Has The World Never Changed?

I understand that’s a ridiculously broad question, but it arises from a ridiculously broad analysis:

Obama says Putin is on the wrong side of history and Secretary of State John Kerry says Putin’s is “really 19th-century behavior in the 21st century.” This must mean that seeking national power, territory, dominion — the driving impulse of nations since Thucydides — is obsolete. As if a calendar change caused a revolution in human nature that transformed the international arena from a Hobbesian struggle for power into a gentleman’s club where violations of territorial integrity just don’t happen.

Is it possible things are just a little bit more complicated than that? It could be that the impulse for national power, territory, dominion is now not obsolete, but simply much more attenuated now than it once was (and that argument is easily compatible with Kerry’s phrase). And the case for that is pretty strong. I mean: if nations have one driving impulse – “seeking national power, territory, dominion” – and if the record shows no change or evolution in this eternal truth, how do we explain huge tranches of recent history?

war2012Why on earth, for example, would European countries pool sovereignty in the EU? How could they be deluded into thinking that giving up “national power” could be a good thing? And why, for that matter, would this arrangement remain attractive to other countries as well, not least of which Ukraine? Why on earth did the US invade and conquer Iraq only to leave it a decade later? Why did we not seize the oil-fields with our military might to fuel our economy? What was Krauthammer’s hero, George W Bush, doing – singing hymns to human freedom rather than American hegemony?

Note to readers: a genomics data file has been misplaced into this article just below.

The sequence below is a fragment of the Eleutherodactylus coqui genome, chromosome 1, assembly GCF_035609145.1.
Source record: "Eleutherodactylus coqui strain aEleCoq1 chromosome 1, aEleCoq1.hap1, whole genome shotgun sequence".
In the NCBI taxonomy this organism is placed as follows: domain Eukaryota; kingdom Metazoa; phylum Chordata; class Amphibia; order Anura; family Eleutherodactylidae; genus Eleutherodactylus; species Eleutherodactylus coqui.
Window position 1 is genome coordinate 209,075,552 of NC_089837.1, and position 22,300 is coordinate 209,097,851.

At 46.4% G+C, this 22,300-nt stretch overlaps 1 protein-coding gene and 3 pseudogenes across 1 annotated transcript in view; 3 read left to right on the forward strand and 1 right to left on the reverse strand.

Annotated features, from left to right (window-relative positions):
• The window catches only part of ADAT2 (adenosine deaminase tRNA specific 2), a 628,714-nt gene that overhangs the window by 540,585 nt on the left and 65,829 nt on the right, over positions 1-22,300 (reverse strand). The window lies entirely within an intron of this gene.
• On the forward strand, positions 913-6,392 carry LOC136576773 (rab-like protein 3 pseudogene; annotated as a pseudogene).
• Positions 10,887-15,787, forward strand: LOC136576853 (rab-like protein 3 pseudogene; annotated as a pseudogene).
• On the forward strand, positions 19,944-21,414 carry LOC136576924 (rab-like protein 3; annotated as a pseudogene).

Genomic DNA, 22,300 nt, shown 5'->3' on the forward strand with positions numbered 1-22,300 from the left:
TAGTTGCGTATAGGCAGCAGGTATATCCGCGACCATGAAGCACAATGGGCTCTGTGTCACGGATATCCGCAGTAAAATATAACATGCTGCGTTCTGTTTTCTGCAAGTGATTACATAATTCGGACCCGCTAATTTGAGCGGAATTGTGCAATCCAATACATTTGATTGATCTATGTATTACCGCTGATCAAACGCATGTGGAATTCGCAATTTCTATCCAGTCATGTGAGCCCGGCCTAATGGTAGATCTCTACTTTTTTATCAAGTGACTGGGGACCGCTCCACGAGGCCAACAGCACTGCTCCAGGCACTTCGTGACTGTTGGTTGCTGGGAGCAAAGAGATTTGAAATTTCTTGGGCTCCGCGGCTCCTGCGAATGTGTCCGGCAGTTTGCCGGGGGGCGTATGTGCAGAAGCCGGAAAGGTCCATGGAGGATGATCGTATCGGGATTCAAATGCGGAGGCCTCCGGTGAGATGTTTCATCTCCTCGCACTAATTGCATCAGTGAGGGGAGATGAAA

Why, for that matter, have military incursions into other countries become rarer over time? Why has the level of inter-state violence in human affairs declined to historically low levels?

The answers to that question are, of course, legion, and I’m not trying to settle the debate here. I’m just noting that if the classic aims of territory acquisition and dominion never change, Krauthammer has a lot of explaining to do.

Even with Putin, I think it’s worth noting that his current Tsarist mojo is not exactly triumphalist. Krauthammer concedes as much:

Crimea belonged to Moscow for 200 years. Russia conquered it 20 years before the U.S. acquired Louisiana. Lost it in the humiliation of the 1990s. Putin got it back in about three days without firing a shot.

So this is less like Hitlerian aggression and more like a sad attempt to re-seize one tiny portion that was part of Russia proper far longer than it was “lost”. More to the point, Putin “got it back” only in the wake of Ukraine deposing its democratically-elected, Russophile leader in a violent, popular putsch. Yes, if your contention is that the desire for territory/dominion/power is “obsolete,” you’re a fool. But if your contention is that this impulse plays a much less critical role in international affairs than in almost all previous periods in human history, you’d be merely making an empirical observation.

The truth is that global interdependence – the immensely complex and proliferating global economy that vastly expanded as communism collapsed under the weight of its own lies – clearly mitigates the classic impulse that Krauthammer approves of. It doesn’t abolish it – but it shapes it.